This mama instinct is nothing to fool around with.
I mean, I’ve always had a protective impulse; kids and animals hold a special place in my heart, and I don’t remember a time when seeing them treated poorly didn’t push my buttons.
But none of that prepared me for the tsunami of emotions that rages through me when someone screws with my kids.
I’d like to preface this with the fact that I am not one of those parents who thinks her precious snowflakes can do no wrong. (People who know me in real life will attest to this.) As a matter of fact, I tend to lean the other way. We have good kids, sure, but by nature kids mess up so expecting mistakes is kind of a given around here.
And that’s okay. Those are the learning experiences. Finding out about the mistakes from other grownups isn’t a problem either – it takes a village and all that jazz. Just ask my own kids if I hesitate to yank a knot in someone showing his rear end at my house.
But here’s the thing. If you’re gonna correct my kid, it better be for something he’s actually done. And I’d better not catch you screaming at him unless he’s about to get hit by a truck. These seem like reasonable ground rules to me.
Let’s take an example. (I can feel BrightSide cringing.) Somebody else’s kid makes a mistake. (Again, KIDS. It’s a given.) It’s a big mistake, sure, but a mistake nonetheless and all of it lands squarely on that kid. Well, unless a parent dropped the ball somewhere along the way…(gee, could this be any more vague?)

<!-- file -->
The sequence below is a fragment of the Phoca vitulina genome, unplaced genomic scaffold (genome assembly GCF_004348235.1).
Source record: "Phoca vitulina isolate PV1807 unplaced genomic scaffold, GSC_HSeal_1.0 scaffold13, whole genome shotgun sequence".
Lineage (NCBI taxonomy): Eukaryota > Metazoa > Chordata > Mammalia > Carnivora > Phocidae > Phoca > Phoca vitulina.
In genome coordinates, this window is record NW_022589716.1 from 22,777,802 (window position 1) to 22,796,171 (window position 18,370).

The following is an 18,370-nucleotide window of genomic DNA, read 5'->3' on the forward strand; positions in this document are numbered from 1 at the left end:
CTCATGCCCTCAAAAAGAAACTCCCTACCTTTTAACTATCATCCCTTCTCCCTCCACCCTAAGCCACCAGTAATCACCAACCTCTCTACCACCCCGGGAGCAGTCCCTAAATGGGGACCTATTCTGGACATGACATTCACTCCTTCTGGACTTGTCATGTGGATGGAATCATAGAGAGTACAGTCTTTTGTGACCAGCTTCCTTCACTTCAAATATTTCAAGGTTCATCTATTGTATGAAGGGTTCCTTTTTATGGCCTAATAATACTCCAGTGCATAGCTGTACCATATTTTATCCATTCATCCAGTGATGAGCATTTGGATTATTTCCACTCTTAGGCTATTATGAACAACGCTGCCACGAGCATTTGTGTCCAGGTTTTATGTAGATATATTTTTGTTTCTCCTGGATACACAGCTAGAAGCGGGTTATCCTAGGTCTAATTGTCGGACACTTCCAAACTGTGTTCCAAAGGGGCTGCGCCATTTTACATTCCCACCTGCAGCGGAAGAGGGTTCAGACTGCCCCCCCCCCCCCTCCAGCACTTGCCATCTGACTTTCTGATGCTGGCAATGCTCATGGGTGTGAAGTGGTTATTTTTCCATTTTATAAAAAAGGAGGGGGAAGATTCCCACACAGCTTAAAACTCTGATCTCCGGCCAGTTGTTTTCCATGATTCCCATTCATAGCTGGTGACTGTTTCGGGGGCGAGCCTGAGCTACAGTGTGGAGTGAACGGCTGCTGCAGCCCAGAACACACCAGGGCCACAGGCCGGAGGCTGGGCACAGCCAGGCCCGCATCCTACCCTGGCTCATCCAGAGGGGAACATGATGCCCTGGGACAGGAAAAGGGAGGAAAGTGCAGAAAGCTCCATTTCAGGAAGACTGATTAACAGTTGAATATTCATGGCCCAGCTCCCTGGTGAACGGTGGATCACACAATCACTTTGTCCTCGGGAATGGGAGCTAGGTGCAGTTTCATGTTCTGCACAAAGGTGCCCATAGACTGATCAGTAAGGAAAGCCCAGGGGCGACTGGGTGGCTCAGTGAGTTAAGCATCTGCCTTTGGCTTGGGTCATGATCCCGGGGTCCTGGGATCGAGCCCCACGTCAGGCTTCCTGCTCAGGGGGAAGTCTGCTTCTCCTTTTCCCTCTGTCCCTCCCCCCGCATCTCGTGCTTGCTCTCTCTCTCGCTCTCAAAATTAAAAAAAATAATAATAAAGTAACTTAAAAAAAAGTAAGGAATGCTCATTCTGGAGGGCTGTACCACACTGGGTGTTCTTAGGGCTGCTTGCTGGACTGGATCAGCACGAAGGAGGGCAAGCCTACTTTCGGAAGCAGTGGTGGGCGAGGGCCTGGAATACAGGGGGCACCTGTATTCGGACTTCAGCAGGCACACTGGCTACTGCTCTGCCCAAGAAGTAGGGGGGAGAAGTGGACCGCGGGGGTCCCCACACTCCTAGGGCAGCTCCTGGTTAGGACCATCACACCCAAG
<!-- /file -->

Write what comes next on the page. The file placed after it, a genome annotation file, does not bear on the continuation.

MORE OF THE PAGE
Long story short, this kid’s mistake was his own.
Cue mama bear rant.
I get that you’re pissed at your kid. He scared you, and sometimes parents lash out when they’re scared. I’ve done it myself.
But don’t you dare blame my kid for something you know he had nothing to do with. You made T-man feel guilty for not keeping track of your child – he is not your babysitter and that was not his responsibility. You have no right to put the weight of your job onto my 11-year-old’s shoulders.
He was within earshot when you made those pointed comments to a friend. So once again you made him feel like the bad kid, the screw up, the one who’s always in trouble because he can’t do anything right. That not only do you not like him but you’ll give other adults reasons not to like him either.
You may not care, but your words echo in his ears as yet more proof that he’s inadequate. Irresponsible. Unlikable. Even though I’ve done the one thing I never thought I’d do – told my child to disregard another adult – he still feels your displeasure like a thin edged razor slicing away.
It takes weeks to undo the damage from one interaction like this with you, and even then I’m not sure the message has been fully erased. That deep down inside he doesn’t still have the tiniest inkling of being less than. Because you have told him over and over that he is.
What haven’t you told him? Thank you. Thank you for including my much younger child. Thank you for resisting the urge to act like you’re too cool to play with him. Thank you for treating my even younger daughter with patient kindness. And thank you, on the occasions when you do make mistakes, for modeling appropriate behavior by apologizing and taking responsibility.
I guess that sort of gratitude is too much to ask. But I can promise you this – the claws are out. Lay off my kid.